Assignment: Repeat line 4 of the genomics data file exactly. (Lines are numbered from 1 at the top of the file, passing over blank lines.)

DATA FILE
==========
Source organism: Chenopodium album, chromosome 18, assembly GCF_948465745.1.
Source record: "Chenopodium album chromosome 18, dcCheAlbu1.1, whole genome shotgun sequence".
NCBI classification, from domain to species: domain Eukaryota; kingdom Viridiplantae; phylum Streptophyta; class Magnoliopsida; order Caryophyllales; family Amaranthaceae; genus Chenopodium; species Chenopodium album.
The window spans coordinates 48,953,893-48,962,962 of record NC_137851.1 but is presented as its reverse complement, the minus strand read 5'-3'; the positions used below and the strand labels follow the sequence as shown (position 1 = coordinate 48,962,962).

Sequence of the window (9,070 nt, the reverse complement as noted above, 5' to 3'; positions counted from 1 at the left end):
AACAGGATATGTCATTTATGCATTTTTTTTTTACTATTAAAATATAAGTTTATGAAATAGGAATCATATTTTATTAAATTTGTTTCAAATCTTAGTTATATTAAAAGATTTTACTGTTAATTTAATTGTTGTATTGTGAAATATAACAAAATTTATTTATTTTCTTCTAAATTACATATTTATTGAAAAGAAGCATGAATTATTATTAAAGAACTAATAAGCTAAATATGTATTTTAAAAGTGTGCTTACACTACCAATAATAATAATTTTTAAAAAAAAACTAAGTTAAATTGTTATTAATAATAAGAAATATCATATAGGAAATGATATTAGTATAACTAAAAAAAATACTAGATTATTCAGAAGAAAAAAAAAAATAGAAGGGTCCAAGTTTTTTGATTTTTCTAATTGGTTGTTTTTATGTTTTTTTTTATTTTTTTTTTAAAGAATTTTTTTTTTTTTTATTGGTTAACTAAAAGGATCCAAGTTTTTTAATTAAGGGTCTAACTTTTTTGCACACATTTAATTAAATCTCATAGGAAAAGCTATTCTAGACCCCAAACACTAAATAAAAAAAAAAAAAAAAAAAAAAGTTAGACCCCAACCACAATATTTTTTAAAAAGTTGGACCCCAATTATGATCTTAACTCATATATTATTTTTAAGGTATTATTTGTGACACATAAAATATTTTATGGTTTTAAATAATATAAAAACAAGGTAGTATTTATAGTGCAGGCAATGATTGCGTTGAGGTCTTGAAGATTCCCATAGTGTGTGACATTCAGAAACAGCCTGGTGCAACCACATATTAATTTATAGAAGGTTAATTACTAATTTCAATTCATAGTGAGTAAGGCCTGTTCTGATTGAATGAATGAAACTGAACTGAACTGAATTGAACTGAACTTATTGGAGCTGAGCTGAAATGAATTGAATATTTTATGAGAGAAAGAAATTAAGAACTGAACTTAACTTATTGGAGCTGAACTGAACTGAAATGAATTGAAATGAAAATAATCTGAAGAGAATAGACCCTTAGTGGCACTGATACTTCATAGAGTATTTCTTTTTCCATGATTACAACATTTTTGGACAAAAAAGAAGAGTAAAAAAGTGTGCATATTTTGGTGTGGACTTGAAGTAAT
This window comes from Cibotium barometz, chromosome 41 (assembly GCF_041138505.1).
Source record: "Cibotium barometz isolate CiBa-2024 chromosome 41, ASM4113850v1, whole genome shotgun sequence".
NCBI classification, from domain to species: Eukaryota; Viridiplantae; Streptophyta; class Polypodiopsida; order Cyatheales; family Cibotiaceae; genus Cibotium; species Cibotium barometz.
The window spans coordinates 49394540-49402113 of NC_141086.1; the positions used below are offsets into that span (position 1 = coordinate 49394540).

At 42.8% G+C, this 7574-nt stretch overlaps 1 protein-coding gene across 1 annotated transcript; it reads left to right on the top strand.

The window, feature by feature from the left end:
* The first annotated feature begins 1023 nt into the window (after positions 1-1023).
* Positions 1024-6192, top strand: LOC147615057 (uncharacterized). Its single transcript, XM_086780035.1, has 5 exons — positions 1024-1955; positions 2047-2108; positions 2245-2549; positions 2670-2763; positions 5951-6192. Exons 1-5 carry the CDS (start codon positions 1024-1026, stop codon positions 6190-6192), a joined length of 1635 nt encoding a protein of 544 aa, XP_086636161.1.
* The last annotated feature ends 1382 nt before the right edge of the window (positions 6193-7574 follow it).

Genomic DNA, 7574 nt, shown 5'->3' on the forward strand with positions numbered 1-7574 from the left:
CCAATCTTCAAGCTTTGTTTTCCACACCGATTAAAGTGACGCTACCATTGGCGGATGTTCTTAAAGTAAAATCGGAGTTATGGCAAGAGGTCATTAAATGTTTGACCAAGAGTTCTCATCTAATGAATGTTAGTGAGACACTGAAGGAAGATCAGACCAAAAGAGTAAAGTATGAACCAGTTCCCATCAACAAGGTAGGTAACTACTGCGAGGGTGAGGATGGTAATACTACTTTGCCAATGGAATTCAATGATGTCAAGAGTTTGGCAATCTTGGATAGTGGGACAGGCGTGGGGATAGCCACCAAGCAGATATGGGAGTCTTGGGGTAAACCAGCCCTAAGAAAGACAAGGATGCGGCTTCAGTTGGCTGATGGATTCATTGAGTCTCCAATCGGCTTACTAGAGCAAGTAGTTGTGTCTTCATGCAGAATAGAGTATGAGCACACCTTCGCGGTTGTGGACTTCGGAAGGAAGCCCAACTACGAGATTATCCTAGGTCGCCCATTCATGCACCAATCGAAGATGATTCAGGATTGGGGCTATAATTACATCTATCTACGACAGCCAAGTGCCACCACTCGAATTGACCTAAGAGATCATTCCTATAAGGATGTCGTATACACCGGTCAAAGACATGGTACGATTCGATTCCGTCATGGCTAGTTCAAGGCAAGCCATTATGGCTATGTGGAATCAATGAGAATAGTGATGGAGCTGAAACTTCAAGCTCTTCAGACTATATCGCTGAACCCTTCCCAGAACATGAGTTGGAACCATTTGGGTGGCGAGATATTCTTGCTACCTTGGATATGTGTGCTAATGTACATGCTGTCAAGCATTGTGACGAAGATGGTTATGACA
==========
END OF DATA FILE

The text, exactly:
The window spans coordinates 48,953,893-48,962,962 of record NC_137851.1 but is presented as its reverse complement, the minus strand read 5'-3'; the positions used below and the strand labels follow the sequence as shown (position 1 = coordinate 48,962,962).